« Dreams, Reveries, Mysteries, Memories: 'Emmet Gowin: Photographs' | Main | Changing Scenery »

Monday, 29 June 2009

Comments

On a more basic level, I was in a small Kennebunk (ME) bookshop recently and the owner kept his cookbooks and his diet books in the same case.

dale

Another non-photographic book on craft that has much to offer photographers is Stephen King's On Writing: a memoir of the craft. Regardless of how you feel about King's potboiler oeuvre, his approach to the writing craft is bracing. His great commandment: "read a lot; write a lot." He delves at great length into the nuts 'n bolts details of self-discipline, learning from other authors, commitment to the work, and getting steadily better in the process of refining it. But King's 'commandment' is the key. For photographers the obvious equivalent is to study the best images you can find, and to create your own body of work by shooting. A lot. Then learn from the results, and shoot some more. Dealing with 'writer's block', creative doldrums, trying to nurture the occasional and unexpected flash of potential in your work; it's all in there. Good stuff all around.

I'm not the first person to point out the applicability of "On Writing" to photography; I just can't recall where I read it before. I'd be rather embarrassed if Mike Johnston was the source.

I had chance to mention in a comment on the darkroom/woodshop thread that I spent years working professionally in wood/furniture crafts. I read David Pye's book many years ago and it is truly a seminal work. This book is as much about crafting a life as it is about crafting objects.

Mike,

Thanks for the post about this.

Glenn Gordon, nice piece, about Pye and Krenov. I'm unaware of Pye, but Krenov has been both inspiration, and support for a life of art and craft.

"Regardless of how you feel about King's potboiler oeuvre, his approach to the writing craft is bracing. His great commandment: 'read a lot; write a lot.'" --Geoff Wittig

This goes back to the discussion we were having about the efficacy of "One Leica, one lens, one year." I argued then that I thought it would be much better to get a digital camera and shoot as much as you could, whenever you could, chimping after every shot. I don't doubt that you could learn something with the "one" theory, especially if you were sort of a mid-career art photographer who'd lost his way -- but for everybody else, I think there's nothing better than looking at a lot of pictures, and shooting all the time. The sheer quantity of work has an effect all of its own, and I think it's there that you find your real vision, if you have one.

I once had a karate teacher who said that the American disease is to ask too many questions, and think and argue too much; he said there was great benefit in just doing it. Just do it, and imitate the best people around you, and when you've done it long enough, you'll be good. I think the same applies to photography and writing -- to all of the arts, really -- though I'm not sure that everybody quite understands that "doing" it might involve 60 hours a week.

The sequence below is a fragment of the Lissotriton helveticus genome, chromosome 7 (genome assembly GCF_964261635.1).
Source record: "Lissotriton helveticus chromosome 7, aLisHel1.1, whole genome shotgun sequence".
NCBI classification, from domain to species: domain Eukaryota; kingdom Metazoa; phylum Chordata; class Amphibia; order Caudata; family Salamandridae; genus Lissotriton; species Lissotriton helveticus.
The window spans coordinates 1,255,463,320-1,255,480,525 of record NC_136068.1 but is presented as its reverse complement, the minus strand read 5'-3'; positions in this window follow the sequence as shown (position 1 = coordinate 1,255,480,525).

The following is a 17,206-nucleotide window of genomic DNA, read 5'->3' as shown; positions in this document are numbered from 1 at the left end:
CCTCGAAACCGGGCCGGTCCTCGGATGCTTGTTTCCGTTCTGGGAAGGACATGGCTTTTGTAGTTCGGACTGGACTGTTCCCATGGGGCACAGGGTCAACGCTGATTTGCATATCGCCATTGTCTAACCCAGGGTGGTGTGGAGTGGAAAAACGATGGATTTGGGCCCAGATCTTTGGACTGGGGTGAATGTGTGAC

[King's] great commandment: "read a lot; write a lot." He delves at great length into the nuts 'n bolts details of self-discipline

Eh. Pity he didn't always follow his own prescriptions. King is a terrific storyteller, but there was a period when he suffered* from the (usual?) I'm-a-big-name-writer, don't-touch-my-prose syndrome -- the writer's equivalent of dumping all of your photos, successful and unsuccessful alike, on unsuspecting public. The best example was when he published Green Mile, which very obviously greatly benefited from the size limits the serialisation imposed upon it.

* I mostly stopped reading his books when he turned towards more mundane matters instead of supernatural horror. You can say he borrowed elements from various writers but their juxtaposition was fresh and interesting.

I laughed when I read this - I thought I was the only one! I also keep certain books next to each other, for example Nietzsche's 'Genealogy of Morality' lives next to 'Crime and Punishment'.

I agree that reading books not specifically relevant can be enlightening; I found this with Aristotle's writings on the necessity of balancing influences and elements when creating art of any form.

I remember you saying you always loathed that book, The Painted Word by Wolfe.....but it takes up space on your shelf..? Now that I think about it, I've got books I'm too lazy to take to the used book store also, and they seem to have a sort of inertia in their spot..
best wishes

re: Pye- Mike, please write something about the workmanship of risk vs. the workmanship of certainty wrt. photography....it sounds like the basis of a great essay.

The Unknown Craftsman "...(it’s one of those books I keep having to replace, lending it too often to people who disappear.)"

Might those "people" not be the "Crafty Unknown"?

In pondering your recommendation of the workmanship book it brought to mind another non-photography book that goes to the same point of "different subject-equal relevance". That book would be "Zen and the Art of Motorcycle Maintenance" by Robert Pirsig, which as we know has little to do with maintaining a vehicle and a world of thought on quality and value and even ethics. All very applicable in our pursuits photographically.

> that I might have found Barthes so difficult merely because his language (in translation) is less clear...

Don't worry : the translation seems a quite good one, then. The guy is not always easy to follow...
See eg http://fr.wikipedia.org/wiki/S%C3%A9miotique [fr]

I enjoyed reading the "The Workmanship of Risk" by Glenn Gordon via the PDF he supplied. It's a nice, very readable primer that has catalysed some thoughts on photographic printing.

The comments to this entry are closed.